Clarifying our mission

by Chaplain Gary Friedman

Over the past year, JPSI has received some 5,000 letters from non-Jewish prisoners. Some are from so-called “Messianics” or “Hebrew Israelites,” the “self-proclaimed,” and others who mistakenly believe that they are Jewish. Regular requests are received for “Old Testament” study materials from Christians, many writers are seeking pen pals–predominately of the opposite sex. A few of these letters come from other religious minorities who are experiencing obstruction of their religious practices–often remarkably similar to what Jews commonly encounter in prison. Except for this last category, most of these letters go unanswered and are simply passed on to our regional coordinators for their information.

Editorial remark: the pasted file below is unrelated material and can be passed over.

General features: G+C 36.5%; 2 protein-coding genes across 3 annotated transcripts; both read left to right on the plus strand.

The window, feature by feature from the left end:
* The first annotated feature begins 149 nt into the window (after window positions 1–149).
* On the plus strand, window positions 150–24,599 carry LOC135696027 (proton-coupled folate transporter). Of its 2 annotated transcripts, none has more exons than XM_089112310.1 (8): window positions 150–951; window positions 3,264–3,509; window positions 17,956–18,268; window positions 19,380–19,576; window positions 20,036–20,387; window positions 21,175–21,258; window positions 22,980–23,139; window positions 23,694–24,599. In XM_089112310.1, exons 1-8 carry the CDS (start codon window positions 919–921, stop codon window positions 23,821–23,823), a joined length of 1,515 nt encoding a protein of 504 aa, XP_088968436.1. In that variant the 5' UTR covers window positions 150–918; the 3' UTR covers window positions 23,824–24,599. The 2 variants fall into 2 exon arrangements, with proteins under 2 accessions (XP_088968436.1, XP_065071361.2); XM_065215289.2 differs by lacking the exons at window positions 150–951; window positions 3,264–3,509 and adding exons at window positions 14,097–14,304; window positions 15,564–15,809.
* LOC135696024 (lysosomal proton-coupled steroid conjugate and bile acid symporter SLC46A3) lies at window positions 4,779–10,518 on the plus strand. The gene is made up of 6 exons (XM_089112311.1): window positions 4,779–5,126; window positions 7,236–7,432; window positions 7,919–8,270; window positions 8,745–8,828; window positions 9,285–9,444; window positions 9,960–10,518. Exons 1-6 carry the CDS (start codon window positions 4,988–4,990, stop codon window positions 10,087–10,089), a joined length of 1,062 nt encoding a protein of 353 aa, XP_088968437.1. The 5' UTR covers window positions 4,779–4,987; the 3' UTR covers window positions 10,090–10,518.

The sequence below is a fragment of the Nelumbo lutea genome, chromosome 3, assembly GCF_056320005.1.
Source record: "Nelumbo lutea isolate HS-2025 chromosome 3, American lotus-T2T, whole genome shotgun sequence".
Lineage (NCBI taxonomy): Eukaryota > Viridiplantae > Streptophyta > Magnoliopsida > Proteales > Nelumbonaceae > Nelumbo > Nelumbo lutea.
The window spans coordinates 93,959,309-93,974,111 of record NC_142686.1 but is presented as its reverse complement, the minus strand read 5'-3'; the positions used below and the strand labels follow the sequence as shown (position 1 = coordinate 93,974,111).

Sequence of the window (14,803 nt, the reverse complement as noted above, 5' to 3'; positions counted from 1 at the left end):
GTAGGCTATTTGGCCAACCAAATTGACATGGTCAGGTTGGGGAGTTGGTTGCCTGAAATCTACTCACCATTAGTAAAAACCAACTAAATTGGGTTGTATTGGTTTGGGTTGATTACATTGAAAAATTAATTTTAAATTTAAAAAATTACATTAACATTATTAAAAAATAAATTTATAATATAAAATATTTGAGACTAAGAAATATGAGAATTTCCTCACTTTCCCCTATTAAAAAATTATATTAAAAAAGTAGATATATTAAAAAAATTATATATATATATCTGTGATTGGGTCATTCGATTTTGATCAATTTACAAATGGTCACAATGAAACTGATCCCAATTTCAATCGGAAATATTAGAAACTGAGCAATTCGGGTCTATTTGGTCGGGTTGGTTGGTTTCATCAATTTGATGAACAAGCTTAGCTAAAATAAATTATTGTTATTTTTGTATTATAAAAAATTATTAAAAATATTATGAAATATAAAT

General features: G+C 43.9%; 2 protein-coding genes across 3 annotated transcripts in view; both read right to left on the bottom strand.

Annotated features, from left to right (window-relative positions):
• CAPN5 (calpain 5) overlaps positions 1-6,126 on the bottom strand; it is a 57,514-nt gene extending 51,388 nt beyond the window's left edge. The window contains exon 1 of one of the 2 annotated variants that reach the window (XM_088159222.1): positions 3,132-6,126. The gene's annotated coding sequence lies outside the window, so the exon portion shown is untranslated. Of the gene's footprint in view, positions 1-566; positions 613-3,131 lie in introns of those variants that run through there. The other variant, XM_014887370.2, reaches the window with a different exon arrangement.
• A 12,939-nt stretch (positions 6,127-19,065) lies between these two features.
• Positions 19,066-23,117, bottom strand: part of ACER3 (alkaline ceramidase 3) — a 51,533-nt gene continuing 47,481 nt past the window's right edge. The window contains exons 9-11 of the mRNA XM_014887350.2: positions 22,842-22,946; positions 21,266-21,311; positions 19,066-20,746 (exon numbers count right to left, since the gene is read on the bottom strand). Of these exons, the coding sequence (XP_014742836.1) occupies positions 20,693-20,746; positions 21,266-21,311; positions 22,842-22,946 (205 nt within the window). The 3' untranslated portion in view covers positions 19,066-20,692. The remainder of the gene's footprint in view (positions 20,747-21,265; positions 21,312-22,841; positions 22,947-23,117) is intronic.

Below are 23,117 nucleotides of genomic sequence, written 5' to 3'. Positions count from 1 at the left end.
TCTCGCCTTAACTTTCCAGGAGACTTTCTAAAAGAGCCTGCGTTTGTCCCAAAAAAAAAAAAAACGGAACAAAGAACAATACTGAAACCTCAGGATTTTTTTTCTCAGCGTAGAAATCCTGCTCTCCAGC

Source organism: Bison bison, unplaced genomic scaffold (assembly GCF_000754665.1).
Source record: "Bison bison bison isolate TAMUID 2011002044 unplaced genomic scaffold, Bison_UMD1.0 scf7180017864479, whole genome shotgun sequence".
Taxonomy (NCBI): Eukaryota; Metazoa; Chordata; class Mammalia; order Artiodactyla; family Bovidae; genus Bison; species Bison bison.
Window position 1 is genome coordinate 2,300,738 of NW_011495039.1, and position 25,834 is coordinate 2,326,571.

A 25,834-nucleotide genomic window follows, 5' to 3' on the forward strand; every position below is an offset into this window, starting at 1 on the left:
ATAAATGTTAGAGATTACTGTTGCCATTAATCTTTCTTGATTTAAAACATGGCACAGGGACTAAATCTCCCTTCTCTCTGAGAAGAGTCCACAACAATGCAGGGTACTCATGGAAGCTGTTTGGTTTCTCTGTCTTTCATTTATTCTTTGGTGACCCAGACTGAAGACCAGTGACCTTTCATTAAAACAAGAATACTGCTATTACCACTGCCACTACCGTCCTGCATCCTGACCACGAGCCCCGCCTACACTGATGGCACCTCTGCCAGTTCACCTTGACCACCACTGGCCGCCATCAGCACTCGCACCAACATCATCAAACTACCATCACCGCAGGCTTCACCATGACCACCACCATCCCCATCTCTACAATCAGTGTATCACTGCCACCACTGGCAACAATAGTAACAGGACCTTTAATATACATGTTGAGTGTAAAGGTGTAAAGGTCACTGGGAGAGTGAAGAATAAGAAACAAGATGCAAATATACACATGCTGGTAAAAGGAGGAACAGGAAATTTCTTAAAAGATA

Amongst the letters that arrive from bona fide Jews, we are frequently asked to provide financial aid, legal assistance, post-release housing, employment and other services that are either beyond JPSI’s scope or not a direct organization offering. As with most of the mail that arrives at JPSI headquarters, these too are directed to our regional coordinators for appropriate action.

Although JPSI’s Mission Statement (appearing under “About” on the above menu) is quite straightforward, it has become apparent that there is a need for us to clarify a few items: